“Bespoke furniture” used to be for luxury environments only, executive suites or middle-class houses. Then, the “special” alteration was necessary to adapt too rigid systems to the building, or to prevent from slipping into standardization.
Still now that industrial design has accepted the concept of the design of options, the “custom-made” furniture can be found in coworking settings and turns into “shabby mannerism”. Is it less expensive? Or does everybody want to create their own aesthetics?
The new production systems provide for maximum product customization, yet it’s not uncommon for the major bank groups to rely on the architect for the design of their desks; how can it be that none of the hundreds of products on the market could meet with their requirements?
The beskpoke “virus” also hits the smaller workplace, that aims at a domestic mood (Plantronics, Digital Entity, Clubhouse Brera, for example).
It may be less expensive, but do the standards of quality, ergonomics and strength match the industrial products, engineered and tested in accordance with the regulations?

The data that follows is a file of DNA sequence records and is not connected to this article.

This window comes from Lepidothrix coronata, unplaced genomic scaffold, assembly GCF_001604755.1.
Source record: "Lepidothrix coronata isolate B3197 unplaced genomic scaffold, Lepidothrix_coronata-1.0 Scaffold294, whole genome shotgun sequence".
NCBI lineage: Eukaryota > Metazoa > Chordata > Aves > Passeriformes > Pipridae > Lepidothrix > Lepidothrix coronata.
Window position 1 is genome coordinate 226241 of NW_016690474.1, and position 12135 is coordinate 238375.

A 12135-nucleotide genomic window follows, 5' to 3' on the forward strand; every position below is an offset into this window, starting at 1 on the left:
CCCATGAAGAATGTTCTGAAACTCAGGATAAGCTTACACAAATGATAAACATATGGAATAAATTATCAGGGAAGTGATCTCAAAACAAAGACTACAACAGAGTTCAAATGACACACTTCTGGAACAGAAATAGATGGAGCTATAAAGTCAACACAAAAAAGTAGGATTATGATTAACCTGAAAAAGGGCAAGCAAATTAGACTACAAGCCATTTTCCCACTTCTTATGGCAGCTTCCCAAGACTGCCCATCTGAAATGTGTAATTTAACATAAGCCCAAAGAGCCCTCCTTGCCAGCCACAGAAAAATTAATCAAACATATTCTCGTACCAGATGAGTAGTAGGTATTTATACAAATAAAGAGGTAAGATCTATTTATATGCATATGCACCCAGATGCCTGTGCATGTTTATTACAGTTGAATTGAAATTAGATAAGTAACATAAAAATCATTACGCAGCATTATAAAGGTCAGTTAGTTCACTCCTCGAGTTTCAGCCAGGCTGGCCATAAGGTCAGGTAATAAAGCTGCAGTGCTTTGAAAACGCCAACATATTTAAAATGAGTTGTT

Also, the coworking world is ever-expanding with its “raw design” aesthetics, made of shop tables, chairs found in the attic and the do-it-yourself trend to recycle the wastes of a consumer society.
However, this vision is becoming a new form of standardization. Its rule-breaking spirit has gone.
Some companies are also launching this kind of “garage spirit” furniture systems (Hack by Vitra,-up photo- Pakiet Zieta, PlayWood by OSB, Pixel by Bene – photo below) but, in my opinion raw wood and rusty iron are becoming really boring.
Among the “shabby manierism” lovers there is Carlo Ratti that designed the desks and the mobile partitions of Talent Garden Calabiana Coworking;
while another coworking, Cowo, created a project team to design his own “perfect desk”.
I can’t come to a conclusion, I have no answers, I’ll just wait for remarks and different opinions.
Editorial by Renata Sias, editor WOW! Webmagazine